Windlass Steelcrafts Scottish Dagger
A hands-on review by Nathan Robinson

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During the final years of the Renaissance and the period following, Europe was filled with a great number of forms of daggers, ranging from styles from the previous century to specialized and fantastical forms spurred by furious innovation. The dagger served as much as a tool as a weapon, and was as ubiquitous as any other daily item. Its use ranged from that of a common household implement, to a backup or close-quarters weapon, and then finally to an essential defensive component of certain styles of fighting. Commoners, soldiers, and nobles alike all would have owned and carried various types of daggers.

Museum Replicas Limited (MRL) is a production and distribution company that has been selling weapons and armour inspired by authentic pieces given to us by history. Since 1985, they've been producing a catalog with a great variety of edged weaponry, including many styles of daggers, generally available at affordable prices. Today, most of their items are created by Windlass Steelcrafts.

As a collector, it's often desirable to have a matching dagger to go alongside one's sword. Historically speaking, most daggers were not made to match a specific sword, but were rather more often made to follow established forms defined by contemporary fashion or trend. Additionally, many daggers were made to be quite unique, created to establish the maker's position as an artist and to portray his craft.

It wasn't until after the first quarter of the 16th century that companion daggers had started to become more common. These daggers were made en suite to a specific sword, sharing a similar form or decorative style to its larger partner. Often, companion daggers were used as an off-handed parrying weapon, or simply as a concession to fashion, creating a matched set for one's style of dress.
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Perhaps spurred more by the modern collector's taste than historical precedent, Museum Replicas created a companion dagger to match their Scottish Backsword, previously reviewed by us at MRL dates this piece at around 1650, though there aren't any particularly unique characteristics that would limit it to that period.

Measurements and Specifications:
Weight:14.5 ounces
Overall length:17 inches
Blade length:11.75 inches
Blade width:1.1875 inches at base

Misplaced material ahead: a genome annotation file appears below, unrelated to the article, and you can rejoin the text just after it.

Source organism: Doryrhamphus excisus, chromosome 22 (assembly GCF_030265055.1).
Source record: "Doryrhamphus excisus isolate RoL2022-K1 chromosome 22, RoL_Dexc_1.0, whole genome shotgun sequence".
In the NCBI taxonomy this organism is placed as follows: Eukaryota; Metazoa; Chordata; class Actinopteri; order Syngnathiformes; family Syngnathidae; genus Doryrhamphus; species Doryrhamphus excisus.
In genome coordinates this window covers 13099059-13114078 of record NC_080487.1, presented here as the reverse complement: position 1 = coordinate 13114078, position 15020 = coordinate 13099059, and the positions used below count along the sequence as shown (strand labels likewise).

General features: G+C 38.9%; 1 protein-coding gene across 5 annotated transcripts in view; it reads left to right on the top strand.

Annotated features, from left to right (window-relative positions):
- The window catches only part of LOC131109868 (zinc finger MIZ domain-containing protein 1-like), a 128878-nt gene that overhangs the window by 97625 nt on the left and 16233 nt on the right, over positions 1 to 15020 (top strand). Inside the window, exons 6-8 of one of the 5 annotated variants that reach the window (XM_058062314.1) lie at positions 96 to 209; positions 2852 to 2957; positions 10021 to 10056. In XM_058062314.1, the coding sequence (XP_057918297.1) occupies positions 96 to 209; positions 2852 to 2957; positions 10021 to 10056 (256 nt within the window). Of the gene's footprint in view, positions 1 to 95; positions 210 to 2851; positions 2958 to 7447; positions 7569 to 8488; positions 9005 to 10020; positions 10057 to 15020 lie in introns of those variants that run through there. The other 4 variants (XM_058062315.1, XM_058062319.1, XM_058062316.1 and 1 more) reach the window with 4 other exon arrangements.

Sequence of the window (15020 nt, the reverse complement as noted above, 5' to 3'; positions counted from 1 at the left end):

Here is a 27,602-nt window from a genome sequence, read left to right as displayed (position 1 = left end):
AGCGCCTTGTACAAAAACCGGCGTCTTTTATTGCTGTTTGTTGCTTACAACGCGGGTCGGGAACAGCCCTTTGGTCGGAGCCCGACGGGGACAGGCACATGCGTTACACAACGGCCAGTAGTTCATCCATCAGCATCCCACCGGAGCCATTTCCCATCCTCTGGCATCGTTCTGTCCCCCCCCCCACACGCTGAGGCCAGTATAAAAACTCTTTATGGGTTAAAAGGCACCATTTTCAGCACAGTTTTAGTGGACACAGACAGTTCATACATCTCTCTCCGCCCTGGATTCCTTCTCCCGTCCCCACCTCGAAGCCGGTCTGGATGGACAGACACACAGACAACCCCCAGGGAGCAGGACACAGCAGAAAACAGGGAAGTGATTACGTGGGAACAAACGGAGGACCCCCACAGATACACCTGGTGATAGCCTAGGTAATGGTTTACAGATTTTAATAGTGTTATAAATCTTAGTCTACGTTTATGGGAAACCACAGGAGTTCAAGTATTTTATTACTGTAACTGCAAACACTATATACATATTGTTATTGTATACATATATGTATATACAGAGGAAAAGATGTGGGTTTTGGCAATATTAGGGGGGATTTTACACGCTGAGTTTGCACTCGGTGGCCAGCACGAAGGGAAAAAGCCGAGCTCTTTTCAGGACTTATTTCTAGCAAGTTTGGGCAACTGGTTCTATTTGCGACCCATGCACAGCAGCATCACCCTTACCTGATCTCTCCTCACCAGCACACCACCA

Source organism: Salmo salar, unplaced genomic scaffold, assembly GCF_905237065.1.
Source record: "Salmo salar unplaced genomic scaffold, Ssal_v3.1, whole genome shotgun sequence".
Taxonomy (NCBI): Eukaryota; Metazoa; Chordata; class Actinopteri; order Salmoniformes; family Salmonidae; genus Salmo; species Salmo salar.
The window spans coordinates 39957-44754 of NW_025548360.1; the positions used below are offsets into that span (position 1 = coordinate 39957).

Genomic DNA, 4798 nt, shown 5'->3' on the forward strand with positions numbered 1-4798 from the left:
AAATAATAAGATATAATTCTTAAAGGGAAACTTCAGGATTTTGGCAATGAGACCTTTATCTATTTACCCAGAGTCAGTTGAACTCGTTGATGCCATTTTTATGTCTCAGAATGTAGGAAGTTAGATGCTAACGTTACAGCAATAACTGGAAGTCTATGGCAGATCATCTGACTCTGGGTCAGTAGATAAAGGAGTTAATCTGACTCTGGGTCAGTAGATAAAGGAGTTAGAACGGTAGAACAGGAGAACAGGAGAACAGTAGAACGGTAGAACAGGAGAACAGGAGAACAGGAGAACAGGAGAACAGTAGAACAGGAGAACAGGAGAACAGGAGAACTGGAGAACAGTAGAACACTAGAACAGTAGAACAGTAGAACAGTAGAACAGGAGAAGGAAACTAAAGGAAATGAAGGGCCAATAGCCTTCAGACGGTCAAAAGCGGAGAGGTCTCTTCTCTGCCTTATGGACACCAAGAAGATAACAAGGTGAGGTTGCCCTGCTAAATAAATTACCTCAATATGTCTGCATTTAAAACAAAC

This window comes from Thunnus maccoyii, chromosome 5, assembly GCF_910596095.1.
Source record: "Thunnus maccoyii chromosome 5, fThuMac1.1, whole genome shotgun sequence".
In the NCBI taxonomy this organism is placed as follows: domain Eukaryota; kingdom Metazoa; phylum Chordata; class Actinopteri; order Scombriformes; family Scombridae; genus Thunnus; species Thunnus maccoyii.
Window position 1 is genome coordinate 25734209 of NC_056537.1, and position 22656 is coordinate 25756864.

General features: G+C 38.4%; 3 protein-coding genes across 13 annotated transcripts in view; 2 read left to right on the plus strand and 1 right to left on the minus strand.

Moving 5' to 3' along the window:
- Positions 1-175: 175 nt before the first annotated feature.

Fuller:7.75 inches long
Guard width:4.25 inches
Grip and pommel:4.875 inches long
Point of Balance:At the guard

Replica created by Windlass Steelcrafts of India.

Handling Characteristics
How much can be said about the handling characteristics of a dagger? Well, in the case of this piece, it certainly could be said that it would successfully fill its intended purpose as a left-handed companion weapon. The balance point, right at the cross-guard, keeps the weapon secured in one's hand and enables a very quick pivot point for the quick parry with a strong foundation.

As a primary weapon, it could be effective in close-packed mêlée style combat, but its short cross-guard might not provide enough protection to give a sense of security. Also, its close-in point of balance does not provide for a powerful or controlled thrust or cut, and so may render such actions as those of last resort. Certainly, its role as a back-up weapon overshadows its possible use as a primary weapon.

Fit and Finish
As has been our experience with many recent MRL purchases, the finish of this piece is executed well. There are no gaps, rattles, or movement to the components whatsoever. The cross-guard is finished with subtle details, such as beveled edges and faceted ends. The quillon block is finished with deeply carved details, and the pommel is gracefully formed into an apple-shape matching the backsword perfectly.

The leather grip covering is very tight and has a center area ridged to help provide a more secure grip. A minor complaint is that the stitching, on the side of the grip, is quite large and a bit rough. More subtle stitching with a lower profile would certainly be a welcome aesthetic improvement.

The blade shape is very appealing and the fuller nicely executed. In fact, the fuller is smoother and more evenly finished than many, many pieces available on the reproduction market today. A small ricasso exists, giving a slightly modern look to the blade, but luckily this is balanced by the fact that the fuller extends all the way through it and under the guard.

A leather scabbard with metal fittings is also provided. The scabbard is of typical quality for Museum Replicas, is nicely executed, and actually fits the review sample. Many such scabbards are made quite loose so perhaps this reviewer got lucky with a secure fit.

On its own, this piece by Windlass Steelcrafts is an adequate choice for the consumer looking for a functional dagger at this price point. While it has no qualities that particularly differentiate it from others available in the reproduction market, it may still be a good buy to those who are attracted to its appearance.

However, if a collector already owns the MRL Scottish Backsword and is looking for a complimentary dagger, I can wholeheartedly give my recommendation on this piece to complete the set.

About the Author
Nathan Robinson has been interested in history and the hobby of reproduction arms and armour collecting for well over a decade. A professional Web developer in San Francisco, he started as a resource for like-minded people and hopes to help educate and entertain enthusiasts and consumers alike. He strives to push the sword community forward, helping create a healthy market with functional and historically-researched pieces available for us all.

Photographer: Nathan Robinson

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